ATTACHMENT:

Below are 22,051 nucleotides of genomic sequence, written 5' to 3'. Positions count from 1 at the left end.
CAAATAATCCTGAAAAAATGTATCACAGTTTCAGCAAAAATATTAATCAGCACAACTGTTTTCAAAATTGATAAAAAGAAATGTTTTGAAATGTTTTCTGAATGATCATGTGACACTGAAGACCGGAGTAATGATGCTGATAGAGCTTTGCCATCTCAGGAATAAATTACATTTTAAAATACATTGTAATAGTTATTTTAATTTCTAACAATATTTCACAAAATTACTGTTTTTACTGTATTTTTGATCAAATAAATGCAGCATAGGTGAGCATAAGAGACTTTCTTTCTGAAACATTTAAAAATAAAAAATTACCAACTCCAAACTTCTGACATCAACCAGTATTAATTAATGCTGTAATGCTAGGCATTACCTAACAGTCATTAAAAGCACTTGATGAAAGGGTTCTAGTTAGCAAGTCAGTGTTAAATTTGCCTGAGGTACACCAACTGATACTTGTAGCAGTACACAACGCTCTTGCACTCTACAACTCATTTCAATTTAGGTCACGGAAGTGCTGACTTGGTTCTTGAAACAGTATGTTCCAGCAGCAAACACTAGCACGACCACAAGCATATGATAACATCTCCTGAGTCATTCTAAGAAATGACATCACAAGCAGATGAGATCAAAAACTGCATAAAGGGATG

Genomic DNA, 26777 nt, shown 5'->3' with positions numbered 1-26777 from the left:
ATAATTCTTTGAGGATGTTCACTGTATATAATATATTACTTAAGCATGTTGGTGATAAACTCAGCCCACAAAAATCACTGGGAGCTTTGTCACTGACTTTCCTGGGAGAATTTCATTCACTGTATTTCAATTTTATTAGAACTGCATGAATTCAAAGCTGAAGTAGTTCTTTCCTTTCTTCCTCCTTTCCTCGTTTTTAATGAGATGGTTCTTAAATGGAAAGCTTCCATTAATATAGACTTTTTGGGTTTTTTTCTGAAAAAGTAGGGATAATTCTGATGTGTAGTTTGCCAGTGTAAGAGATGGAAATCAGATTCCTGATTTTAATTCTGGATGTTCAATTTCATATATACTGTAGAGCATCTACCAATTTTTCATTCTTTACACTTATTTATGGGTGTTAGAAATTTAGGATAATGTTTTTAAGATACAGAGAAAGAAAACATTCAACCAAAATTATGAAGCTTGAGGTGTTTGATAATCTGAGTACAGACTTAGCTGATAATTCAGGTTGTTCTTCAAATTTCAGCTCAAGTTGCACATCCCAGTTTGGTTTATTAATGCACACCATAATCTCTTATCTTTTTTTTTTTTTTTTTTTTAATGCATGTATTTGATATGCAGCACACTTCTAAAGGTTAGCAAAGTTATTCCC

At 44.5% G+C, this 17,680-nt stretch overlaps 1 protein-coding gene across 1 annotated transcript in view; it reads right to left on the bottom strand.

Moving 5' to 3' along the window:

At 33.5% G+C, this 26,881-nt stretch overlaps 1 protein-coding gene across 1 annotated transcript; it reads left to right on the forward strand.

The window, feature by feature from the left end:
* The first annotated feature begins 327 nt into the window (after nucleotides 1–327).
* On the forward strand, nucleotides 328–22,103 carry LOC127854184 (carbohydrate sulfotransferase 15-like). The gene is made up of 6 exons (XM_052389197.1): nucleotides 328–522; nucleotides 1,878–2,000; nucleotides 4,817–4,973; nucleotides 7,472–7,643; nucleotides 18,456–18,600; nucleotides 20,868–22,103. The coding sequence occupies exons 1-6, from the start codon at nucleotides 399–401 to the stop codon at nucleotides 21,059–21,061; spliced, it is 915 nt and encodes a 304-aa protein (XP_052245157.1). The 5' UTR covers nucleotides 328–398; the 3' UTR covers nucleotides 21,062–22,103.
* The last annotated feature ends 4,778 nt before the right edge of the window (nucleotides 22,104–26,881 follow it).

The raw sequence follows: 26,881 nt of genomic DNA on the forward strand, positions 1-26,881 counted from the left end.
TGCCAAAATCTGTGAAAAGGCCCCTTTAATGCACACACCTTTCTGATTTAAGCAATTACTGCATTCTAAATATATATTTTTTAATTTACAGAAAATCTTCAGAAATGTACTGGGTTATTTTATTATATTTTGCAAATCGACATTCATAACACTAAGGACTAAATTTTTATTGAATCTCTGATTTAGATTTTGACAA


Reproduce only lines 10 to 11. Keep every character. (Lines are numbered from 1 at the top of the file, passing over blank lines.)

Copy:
* On the forward strand, nucleotides 328–22,103 carry LOC127854184 (carbohydrate sulfotransferase 15-like). The gene is made up of 6 exons (XM_052389197.1): nucleotides 328–522; nucleotides 1,878–2,000; nucleotides 4,817–4,973; nucleotides 7,472–7,643; nucleotides 18,456–18,600; nucleotides 20,868–22,103. The coding sequence occupies exons 1-6, from the start codon at nucleotides 399–401 to the stop codon at nucleotides 21,059–21,061; spliced, it is 915 nt and encodes a 304-aa protein (XP_052245157.1). The 5' UTR covers nucleotides 328–398; the 3' UTR covers nucleotides 21,062–22,103.
* The last annotated feature ends 4,778 nt before the right edge of the window (nucleotides 22,104–26,881 follow it).